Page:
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Insights into pituitary tumorigenesis: from Sanger sequencing to next-generation sequencing and beyond

Angeline Jia Jia Shen, James King, Hamish Scott, Peter Colman, Christopher J Yates
Expert Review of Endocrinology & Metabolism 2019 December 2, : 1-20
31793361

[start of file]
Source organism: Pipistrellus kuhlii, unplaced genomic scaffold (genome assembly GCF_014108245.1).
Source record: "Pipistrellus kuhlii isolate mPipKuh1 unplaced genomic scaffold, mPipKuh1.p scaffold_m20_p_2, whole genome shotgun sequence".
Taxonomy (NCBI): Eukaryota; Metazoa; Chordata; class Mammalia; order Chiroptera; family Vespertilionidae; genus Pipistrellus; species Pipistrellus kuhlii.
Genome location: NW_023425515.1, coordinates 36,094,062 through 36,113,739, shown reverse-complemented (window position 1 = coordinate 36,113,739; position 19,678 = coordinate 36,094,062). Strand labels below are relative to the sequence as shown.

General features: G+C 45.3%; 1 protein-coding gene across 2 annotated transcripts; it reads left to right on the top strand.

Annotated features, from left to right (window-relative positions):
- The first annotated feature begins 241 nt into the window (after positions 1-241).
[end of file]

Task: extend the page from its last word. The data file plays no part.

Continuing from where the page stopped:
Introduction : This review explores insights provided by next-generation sequencing (NGS) of pituitary tumors and the clinical implications. Areas covered : Although syndromic forms account for just 5% of pituitary tumours, past Sanger sequencing studies pragmatically focused on them. These studies identified mutations in MEN1, CDKN1B, PRKAR1A, GNAS and SDHx causing Multiple Endocrine Neoplasia-1 (MEN1), MEN4, Carney Complex-1, McCune Albright Syndrome and 3P association syndromes, respectively. Furthermore, linkage analysis of single-nucleotide polymorphisms identified AIP mutations in 20% with familial isolated pituitary adenomas (FIPA). NGS has enabled further investigation of sporadic tumours. Thus, mutations of USP8 and CABLES1 were identified in corticotrophinomas, BRAF in papillary craniopharyngiomas and CTNNB1 in adamantinomatous craniopharyngiomas. NGS also revealed that pituitary tumours occur in the DICER1 syndrome, due to DICER1 mutations, and CDH23 mutations occur in FIPA. These discoveries revealed novel therapeutic targets and studies are underway of BRAF inhibitors for papillary craniopharyngiomas, and EGFR and USP8 inhibitors for corticotrophinomas. Expert opinion : It has become apparent that single-nucleotide variants and small insertion/deletion DNA mutations cannot explain all pituitary tumorigenesis. Integrated and improved analyses including whole-genome sequencing, copy number, and structural variation analyses, RNA sequencing and epigenomic analyses, with improved genomic technologies, are likely to further define the genomic landscape.

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